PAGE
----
Lonely with 5000 Friends

shutterstock_179289275In the UK, the number of people living alone doubled in the last 40 years. Public perception is that this must be mostly elderly people, due to the increasingly ageing population. However, many young people are living alone and suffer from loneliness -no matter how connected they are to people via the internet. They might have thousands of friends and followers in the virtual world, but still have no-one to really talk to.

What is true friendship? How do we know when someone is a friend? How easy is it to develop meaningful friendships online?

Even in real life, some people have many friends to do things with: shopping, drinking, dancing, watching or playing sport. However, not many people have friends they can do nothing with: someone to simply ‘be’ with, for comfort and company. External activity and stimulation becomes the focus of many relationships, rather than a more ‘internal’ intellectual or emotional intimacy – or a companionable silence. You can feel lonely, even when you are not alone; lonely in a crowd.

According to Age UK, 450,000 people in the UK over 65 were alone last Christmas.  One in six over 65-year-olds rarely communicate with family, friends or neighbours once a week.  Old people can become isolated: it is almost a given. However, surprisingly perhaps, another age group that features in the loneliness figures is the younger generation. Young people are also victims of social isolation. In a poll last year, the BBC found that 1 in 4 young people suffer from loneliness, in spite of having many social media connections.  30% of 18-24-year-olds admitted that they feel lonely and isolated at least some of the time.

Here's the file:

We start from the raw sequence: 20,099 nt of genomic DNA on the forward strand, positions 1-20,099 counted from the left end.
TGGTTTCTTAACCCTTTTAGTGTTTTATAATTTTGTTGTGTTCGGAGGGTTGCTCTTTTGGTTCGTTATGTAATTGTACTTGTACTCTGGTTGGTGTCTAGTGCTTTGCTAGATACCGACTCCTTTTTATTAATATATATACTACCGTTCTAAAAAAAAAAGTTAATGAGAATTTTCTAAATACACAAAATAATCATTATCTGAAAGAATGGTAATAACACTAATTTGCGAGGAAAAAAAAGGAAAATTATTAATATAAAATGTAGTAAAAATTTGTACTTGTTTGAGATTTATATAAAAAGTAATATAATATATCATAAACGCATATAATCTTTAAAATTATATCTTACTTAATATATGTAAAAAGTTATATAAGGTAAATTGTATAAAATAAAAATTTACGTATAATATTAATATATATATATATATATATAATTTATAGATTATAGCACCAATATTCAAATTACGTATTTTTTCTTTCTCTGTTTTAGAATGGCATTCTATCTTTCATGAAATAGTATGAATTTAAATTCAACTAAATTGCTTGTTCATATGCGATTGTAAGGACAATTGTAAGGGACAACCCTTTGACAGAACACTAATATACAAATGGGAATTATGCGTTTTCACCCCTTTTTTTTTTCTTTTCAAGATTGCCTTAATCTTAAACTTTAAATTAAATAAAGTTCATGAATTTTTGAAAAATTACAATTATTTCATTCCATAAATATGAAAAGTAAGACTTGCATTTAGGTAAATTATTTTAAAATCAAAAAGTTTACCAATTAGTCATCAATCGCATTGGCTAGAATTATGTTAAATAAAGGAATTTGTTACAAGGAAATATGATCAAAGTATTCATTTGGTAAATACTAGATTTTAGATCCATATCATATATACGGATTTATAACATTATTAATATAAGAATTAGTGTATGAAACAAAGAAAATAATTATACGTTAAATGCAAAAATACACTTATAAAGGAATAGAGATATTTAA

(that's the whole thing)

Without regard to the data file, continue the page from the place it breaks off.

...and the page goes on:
Apparently many young people feel ‘out of touch’ with people, through lack of face to face contact. As social media’s influence increases, collecting a high number of so-called ‘friends’ is appealing. It is possible to have thousands of Facebook friends all over the world, in which the quantity of contacts is more important than the quality of the relationships. This means that many superficial acquaintances are created, without the depth of caring and intimacy that can develop in close friendships with a select few. Developing a true relationship through real, shared experience and history cannot be achieved online. Human interaction wins over technology in terms of close friendship.

So, what does friendship mean to you?

Georges Petitjean

Founder, Arthur Coaching

Arthur trains individuals to become professional Young People Coaches. Our mission is to facilitate access to quality leadership coaching for young people.